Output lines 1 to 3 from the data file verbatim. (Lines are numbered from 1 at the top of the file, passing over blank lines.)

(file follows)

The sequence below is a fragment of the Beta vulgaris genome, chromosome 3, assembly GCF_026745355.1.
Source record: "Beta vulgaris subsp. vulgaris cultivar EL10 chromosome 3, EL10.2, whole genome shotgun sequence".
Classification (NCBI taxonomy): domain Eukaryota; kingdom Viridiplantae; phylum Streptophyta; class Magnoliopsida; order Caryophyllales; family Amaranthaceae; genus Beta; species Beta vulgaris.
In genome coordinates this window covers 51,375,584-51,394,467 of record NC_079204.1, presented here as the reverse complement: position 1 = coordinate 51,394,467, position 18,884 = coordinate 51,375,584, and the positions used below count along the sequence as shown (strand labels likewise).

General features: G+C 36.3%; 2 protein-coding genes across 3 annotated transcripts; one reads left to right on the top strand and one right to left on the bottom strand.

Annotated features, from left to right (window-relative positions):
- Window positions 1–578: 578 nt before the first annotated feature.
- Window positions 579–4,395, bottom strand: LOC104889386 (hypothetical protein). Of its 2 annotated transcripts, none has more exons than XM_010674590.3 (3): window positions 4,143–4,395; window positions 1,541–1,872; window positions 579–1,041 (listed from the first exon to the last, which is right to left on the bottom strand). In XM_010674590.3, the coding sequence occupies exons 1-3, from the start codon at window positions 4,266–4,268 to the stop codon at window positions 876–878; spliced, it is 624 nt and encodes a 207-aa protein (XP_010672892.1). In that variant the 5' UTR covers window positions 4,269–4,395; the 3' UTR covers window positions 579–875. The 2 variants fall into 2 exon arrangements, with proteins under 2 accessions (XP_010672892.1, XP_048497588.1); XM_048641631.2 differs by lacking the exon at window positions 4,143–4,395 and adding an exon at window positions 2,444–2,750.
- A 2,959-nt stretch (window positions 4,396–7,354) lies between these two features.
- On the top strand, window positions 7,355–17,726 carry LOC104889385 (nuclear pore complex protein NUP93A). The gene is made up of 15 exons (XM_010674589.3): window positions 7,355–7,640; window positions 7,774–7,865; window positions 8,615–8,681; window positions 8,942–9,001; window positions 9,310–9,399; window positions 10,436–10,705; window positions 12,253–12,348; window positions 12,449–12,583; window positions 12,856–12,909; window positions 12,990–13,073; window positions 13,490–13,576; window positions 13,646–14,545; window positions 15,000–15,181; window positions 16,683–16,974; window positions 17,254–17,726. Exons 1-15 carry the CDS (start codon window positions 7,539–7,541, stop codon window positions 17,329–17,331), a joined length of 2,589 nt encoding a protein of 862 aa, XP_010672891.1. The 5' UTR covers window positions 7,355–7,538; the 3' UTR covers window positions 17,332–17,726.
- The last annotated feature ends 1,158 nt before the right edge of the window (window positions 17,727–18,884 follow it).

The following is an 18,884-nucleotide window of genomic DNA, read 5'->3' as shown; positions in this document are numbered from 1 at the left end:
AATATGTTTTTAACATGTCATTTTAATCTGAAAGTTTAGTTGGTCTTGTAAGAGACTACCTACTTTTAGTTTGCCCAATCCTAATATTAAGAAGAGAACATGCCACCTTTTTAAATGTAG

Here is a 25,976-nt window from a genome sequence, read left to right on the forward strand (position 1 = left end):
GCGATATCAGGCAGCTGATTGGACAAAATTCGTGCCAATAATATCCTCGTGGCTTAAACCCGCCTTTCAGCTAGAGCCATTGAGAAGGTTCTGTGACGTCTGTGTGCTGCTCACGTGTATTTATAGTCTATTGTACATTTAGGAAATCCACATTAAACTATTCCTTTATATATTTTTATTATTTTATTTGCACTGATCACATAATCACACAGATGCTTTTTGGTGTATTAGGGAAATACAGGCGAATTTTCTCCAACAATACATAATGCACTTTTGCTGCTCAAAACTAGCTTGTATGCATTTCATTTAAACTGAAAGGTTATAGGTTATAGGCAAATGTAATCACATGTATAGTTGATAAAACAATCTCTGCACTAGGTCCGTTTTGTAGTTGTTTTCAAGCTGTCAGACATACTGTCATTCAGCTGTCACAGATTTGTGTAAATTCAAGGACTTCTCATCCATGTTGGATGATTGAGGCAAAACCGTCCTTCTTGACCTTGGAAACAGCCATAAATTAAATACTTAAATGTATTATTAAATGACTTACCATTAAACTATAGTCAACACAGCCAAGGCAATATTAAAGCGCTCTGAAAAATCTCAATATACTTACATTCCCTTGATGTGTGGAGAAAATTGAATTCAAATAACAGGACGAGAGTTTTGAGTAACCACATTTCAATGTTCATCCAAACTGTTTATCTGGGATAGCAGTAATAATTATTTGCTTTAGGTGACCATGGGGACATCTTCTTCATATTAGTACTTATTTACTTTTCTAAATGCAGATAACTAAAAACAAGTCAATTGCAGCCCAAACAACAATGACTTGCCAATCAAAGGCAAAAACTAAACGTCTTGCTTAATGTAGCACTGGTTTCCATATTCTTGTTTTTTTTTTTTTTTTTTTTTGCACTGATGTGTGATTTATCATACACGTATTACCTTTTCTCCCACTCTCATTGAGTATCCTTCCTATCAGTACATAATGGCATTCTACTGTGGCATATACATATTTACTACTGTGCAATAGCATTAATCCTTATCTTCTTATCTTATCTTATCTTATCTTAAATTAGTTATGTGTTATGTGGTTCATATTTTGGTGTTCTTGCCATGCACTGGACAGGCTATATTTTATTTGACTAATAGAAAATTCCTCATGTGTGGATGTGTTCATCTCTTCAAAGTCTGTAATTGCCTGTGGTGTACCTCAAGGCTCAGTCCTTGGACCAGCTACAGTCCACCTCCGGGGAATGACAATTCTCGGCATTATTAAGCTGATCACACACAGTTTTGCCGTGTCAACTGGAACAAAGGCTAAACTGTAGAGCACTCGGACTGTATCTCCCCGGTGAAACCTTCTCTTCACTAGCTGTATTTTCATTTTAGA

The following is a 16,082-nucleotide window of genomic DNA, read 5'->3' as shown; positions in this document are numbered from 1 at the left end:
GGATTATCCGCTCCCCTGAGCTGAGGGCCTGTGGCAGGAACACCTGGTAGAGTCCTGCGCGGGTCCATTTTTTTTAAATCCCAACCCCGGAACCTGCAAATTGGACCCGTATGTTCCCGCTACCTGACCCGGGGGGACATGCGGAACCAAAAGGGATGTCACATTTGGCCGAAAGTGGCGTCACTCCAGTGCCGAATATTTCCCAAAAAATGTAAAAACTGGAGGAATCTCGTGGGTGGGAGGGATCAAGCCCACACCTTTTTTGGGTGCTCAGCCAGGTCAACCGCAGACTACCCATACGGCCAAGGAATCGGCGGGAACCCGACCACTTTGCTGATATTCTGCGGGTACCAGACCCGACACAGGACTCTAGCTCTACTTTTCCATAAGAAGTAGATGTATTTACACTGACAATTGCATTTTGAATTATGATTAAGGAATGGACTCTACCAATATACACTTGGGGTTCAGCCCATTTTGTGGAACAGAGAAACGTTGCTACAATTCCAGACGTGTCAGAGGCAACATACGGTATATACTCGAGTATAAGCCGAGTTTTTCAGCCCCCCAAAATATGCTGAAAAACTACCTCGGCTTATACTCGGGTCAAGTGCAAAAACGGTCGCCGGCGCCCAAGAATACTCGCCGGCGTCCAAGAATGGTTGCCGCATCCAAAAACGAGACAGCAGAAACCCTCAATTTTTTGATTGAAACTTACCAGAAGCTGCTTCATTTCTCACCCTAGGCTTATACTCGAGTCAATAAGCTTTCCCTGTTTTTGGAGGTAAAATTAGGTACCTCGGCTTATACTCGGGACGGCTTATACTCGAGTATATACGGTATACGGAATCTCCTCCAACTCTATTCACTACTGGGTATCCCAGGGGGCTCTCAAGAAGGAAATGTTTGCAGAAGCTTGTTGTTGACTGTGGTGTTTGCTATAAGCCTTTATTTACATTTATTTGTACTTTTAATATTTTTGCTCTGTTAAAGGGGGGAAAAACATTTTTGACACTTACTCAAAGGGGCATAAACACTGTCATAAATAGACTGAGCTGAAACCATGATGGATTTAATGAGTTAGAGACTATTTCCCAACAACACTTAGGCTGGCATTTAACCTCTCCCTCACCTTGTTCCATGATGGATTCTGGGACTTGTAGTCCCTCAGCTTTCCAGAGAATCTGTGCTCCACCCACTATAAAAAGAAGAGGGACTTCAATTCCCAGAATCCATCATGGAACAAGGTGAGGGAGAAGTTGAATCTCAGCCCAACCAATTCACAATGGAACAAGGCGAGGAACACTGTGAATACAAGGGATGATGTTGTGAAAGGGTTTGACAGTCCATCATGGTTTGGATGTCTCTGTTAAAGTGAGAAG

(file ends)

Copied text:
The sequence below is a fragment of the Beta vulgaris genome, chromosome 3, assembly GCF_026745355.1.
Source record: "Beta vulgaris subsp. vulgaris cultivar EL10 chromosome 3, EL10.2, whole genome shotgun sequence".
Classification (NCBI taxonomy): domain Eukaryota; kingdom Viridiplantae; phylum Streptophyta; class Magnoliopsida; order Caryophyllales; family Amaranthaceae; genus Beta; species Beta vulgaris.